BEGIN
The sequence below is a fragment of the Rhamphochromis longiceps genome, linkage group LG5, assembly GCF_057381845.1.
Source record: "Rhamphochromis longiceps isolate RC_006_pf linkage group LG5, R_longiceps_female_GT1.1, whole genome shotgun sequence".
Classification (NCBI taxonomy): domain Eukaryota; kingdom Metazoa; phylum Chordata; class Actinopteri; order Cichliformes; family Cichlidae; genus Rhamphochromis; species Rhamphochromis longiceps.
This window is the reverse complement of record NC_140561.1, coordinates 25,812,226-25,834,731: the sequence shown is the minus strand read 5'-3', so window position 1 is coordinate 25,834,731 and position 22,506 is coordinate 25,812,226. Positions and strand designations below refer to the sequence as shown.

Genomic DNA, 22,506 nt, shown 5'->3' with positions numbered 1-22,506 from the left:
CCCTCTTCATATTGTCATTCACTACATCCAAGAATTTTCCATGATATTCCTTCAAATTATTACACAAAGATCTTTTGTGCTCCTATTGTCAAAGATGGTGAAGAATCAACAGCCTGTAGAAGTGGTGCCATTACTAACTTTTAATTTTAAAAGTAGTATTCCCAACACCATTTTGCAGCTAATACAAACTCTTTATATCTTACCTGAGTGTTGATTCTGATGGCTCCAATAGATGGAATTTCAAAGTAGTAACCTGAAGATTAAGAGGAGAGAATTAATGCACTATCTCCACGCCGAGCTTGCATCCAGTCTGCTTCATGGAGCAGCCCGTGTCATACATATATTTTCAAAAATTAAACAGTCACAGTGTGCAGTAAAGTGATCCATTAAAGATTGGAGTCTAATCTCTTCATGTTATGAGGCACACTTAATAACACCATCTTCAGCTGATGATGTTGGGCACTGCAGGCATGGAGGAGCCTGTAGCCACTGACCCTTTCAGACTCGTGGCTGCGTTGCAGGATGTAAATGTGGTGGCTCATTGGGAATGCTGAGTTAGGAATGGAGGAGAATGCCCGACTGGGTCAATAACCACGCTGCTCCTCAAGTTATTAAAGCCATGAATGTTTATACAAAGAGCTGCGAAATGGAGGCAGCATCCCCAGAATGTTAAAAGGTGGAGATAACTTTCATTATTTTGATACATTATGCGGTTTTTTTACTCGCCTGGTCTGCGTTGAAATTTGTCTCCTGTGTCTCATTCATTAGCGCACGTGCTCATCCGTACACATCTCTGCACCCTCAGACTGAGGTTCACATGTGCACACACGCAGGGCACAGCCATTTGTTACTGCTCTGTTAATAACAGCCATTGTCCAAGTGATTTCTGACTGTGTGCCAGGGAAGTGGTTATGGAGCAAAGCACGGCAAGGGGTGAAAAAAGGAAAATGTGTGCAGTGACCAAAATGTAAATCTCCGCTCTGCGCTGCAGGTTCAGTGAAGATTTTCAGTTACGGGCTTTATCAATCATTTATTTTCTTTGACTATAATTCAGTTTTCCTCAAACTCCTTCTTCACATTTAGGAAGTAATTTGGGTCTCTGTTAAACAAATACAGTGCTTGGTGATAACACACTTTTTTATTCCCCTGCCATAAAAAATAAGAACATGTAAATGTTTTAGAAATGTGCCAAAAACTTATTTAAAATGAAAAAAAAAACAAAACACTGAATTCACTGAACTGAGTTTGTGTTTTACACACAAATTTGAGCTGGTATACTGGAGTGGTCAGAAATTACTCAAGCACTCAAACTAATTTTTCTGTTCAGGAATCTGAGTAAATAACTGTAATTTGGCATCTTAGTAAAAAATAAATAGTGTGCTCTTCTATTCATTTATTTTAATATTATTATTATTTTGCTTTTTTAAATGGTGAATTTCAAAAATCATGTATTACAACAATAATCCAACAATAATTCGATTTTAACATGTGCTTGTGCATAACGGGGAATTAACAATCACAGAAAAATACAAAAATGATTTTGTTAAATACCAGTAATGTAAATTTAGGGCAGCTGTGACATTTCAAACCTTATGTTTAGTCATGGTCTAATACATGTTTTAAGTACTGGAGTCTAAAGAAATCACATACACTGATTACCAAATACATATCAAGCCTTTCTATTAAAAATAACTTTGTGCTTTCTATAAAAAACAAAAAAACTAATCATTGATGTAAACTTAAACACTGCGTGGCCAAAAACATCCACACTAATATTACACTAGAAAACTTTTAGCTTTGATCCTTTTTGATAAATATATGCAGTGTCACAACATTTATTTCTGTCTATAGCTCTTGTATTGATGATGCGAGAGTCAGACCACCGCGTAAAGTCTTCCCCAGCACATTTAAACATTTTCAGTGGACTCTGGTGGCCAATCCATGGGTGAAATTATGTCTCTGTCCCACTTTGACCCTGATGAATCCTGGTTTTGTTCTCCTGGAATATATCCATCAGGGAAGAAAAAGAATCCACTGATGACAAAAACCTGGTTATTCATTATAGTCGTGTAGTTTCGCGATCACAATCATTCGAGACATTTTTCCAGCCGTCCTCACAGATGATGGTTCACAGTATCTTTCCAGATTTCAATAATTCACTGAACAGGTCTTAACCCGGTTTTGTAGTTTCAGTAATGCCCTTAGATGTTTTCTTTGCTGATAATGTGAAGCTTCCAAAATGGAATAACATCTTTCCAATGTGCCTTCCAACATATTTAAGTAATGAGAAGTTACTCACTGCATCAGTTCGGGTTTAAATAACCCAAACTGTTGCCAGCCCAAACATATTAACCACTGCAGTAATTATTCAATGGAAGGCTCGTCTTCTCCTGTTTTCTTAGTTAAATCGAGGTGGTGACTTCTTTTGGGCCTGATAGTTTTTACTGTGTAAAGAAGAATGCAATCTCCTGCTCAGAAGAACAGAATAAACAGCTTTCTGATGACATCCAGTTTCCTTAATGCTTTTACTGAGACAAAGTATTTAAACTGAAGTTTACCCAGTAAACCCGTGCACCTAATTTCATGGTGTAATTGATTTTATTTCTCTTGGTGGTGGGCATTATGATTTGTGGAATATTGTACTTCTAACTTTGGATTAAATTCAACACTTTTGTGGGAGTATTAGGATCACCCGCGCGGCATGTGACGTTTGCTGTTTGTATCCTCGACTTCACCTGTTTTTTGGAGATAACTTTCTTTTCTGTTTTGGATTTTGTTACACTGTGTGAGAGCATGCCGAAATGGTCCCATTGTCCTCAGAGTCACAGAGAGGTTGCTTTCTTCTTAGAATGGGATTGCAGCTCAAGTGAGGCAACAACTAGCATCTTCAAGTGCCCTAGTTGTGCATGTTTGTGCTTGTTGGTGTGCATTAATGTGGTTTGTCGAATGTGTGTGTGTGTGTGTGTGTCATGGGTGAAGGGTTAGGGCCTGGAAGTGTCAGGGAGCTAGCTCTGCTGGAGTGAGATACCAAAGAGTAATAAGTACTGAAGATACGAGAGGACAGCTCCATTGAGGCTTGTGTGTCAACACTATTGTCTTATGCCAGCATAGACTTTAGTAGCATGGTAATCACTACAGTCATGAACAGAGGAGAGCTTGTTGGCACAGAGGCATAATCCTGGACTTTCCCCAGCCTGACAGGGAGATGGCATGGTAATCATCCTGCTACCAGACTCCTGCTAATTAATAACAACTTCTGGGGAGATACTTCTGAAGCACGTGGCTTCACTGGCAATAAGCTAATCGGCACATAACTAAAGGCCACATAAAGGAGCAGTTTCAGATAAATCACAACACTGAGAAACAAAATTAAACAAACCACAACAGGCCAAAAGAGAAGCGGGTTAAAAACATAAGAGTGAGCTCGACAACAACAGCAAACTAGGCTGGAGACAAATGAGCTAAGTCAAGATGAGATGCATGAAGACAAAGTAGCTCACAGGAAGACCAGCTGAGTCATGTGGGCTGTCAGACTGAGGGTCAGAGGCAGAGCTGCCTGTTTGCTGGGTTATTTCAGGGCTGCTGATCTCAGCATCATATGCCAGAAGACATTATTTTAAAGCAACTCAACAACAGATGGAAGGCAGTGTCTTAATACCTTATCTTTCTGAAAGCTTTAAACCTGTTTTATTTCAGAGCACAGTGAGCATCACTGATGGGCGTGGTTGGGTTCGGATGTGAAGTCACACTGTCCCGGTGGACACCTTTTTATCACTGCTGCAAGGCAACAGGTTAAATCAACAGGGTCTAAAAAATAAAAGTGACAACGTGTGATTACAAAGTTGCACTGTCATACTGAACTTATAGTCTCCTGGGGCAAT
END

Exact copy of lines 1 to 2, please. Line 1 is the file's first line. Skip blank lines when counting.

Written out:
The sequence below is a fragment of the Rhamphochromis longiceps genome, linkage group LG5, assembly GCF_057381845.1.
Source record: "Rhamphochromis longiceps isolate RC_006_pf linkage group LG5, R_longiceps_female_GT1.1, whole genome shotgun sequence".